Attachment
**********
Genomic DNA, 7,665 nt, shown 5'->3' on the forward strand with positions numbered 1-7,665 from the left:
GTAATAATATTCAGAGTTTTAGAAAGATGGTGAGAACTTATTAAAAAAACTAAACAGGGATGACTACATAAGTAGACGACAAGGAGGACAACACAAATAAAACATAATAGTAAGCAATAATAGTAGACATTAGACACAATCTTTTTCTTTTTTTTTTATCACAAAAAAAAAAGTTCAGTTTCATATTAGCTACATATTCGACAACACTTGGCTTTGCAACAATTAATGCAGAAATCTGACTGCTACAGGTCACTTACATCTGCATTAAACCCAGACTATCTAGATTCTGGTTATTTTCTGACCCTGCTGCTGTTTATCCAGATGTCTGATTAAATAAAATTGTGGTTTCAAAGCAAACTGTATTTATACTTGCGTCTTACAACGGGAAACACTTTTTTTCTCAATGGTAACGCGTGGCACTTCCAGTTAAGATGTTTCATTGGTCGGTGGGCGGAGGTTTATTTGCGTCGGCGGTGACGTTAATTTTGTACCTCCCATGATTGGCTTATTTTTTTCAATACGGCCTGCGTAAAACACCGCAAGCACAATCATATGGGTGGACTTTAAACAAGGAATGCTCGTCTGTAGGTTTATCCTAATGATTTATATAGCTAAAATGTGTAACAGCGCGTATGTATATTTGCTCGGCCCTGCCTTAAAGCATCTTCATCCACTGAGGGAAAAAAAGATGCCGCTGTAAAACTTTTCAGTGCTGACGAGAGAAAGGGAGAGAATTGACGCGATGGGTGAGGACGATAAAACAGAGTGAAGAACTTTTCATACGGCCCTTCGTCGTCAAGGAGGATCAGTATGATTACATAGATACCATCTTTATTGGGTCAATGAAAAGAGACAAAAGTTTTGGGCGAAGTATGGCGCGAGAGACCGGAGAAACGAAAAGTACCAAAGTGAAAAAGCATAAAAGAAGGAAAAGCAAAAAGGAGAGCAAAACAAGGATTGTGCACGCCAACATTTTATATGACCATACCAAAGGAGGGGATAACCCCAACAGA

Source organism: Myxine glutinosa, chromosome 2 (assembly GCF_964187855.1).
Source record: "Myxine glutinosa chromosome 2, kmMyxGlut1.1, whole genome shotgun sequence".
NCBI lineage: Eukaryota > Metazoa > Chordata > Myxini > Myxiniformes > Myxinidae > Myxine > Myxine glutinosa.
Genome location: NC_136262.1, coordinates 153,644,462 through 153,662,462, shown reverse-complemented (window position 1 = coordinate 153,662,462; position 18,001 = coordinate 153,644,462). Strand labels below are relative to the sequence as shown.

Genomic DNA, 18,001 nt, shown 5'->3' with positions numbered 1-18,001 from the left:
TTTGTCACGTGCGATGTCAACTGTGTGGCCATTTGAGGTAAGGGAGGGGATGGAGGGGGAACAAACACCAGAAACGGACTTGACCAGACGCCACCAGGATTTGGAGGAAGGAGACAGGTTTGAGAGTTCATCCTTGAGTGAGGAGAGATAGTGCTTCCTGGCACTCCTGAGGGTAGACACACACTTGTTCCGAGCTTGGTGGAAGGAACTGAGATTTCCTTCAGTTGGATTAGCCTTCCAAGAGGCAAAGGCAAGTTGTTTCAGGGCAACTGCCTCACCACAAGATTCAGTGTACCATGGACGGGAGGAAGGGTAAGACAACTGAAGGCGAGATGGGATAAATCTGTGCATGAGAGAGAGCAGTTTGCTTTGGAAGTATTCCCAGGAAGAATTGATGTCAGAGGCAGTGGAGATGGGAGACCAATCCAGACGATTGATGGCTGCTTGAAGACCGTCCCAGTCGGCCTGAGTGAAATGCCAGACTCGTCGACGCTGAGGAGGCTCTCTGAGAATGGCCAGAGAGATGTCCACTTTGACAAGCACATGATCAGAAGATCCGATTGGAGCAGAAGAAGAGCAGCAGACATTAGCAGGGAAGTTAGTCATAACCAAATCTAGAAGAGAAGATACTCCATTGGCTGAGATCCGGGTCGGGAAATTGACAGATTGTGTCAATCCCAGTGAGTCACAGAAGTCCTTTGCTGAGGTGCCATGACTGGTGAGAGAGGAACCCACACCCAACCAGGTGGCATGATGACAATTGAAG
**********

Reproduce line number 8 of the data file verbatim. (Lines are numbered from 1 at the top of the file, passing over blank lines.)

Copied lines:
TTTGTCACGTGCGATGTCAACTGTGTGGCCATTTGAGGTAAGGGAGGGGATGGAGGGGGAACAAACACCAGAAACGGACTTGACCAGACGCCACCAGGATTTGGAGGAAGGAGACAGGTTTGAGAGTTCATCCTTGAGTGAGGAGAGATAGTGCTTCCTGGCACTCCTGAGGGTAGACACACACTTGTTCCGAGCTTGGTGGAAGGAACTGAGATTTCCTTCAGTTGGATTAGCCTTCCAAGAGGCAAAGGCAAGTTGTTTCAGGGCAACTGCCTCACCACAAGATTCAGTGTACCATGGACGGGAGGAAGGGTAAGACAACTGAAGGCGAGATGGGATAAATCTGTGCATGAGAGAGAGCAGTTTGCTTTGGAAGTATTCCCAGGAAGAATTGATGTCAGAGGCAGTGGAGATGGGAGACCAATCCAGACGATTGATGGCTGCTTGAAGACCGTCCCAGTCGGCCTGAGTGAAATGCCAGACTCGTCGACGCTGAGGAGGCTCTCTGAGAATGGCCAGAGAGATGTCCACTTTGACAAGCACATGATCAGAAGATCCGATTGGAGCAGAAGAAGAGCAGCAGACATTAGCAGGGAAGTTAGTCATAACCAAATCTAGAAGAGAAGATACTCCATTGGCTGAGATCCGGGTCGGGAAATTGACAGATTGTGTCAATCCCAGTGAGTCACAGAAGTCCTTTGCTGAGGTGCCATGACTGGTGAGAGAGGAACCCACACCCAACCAGGTGGCATGATGACAATTGAAG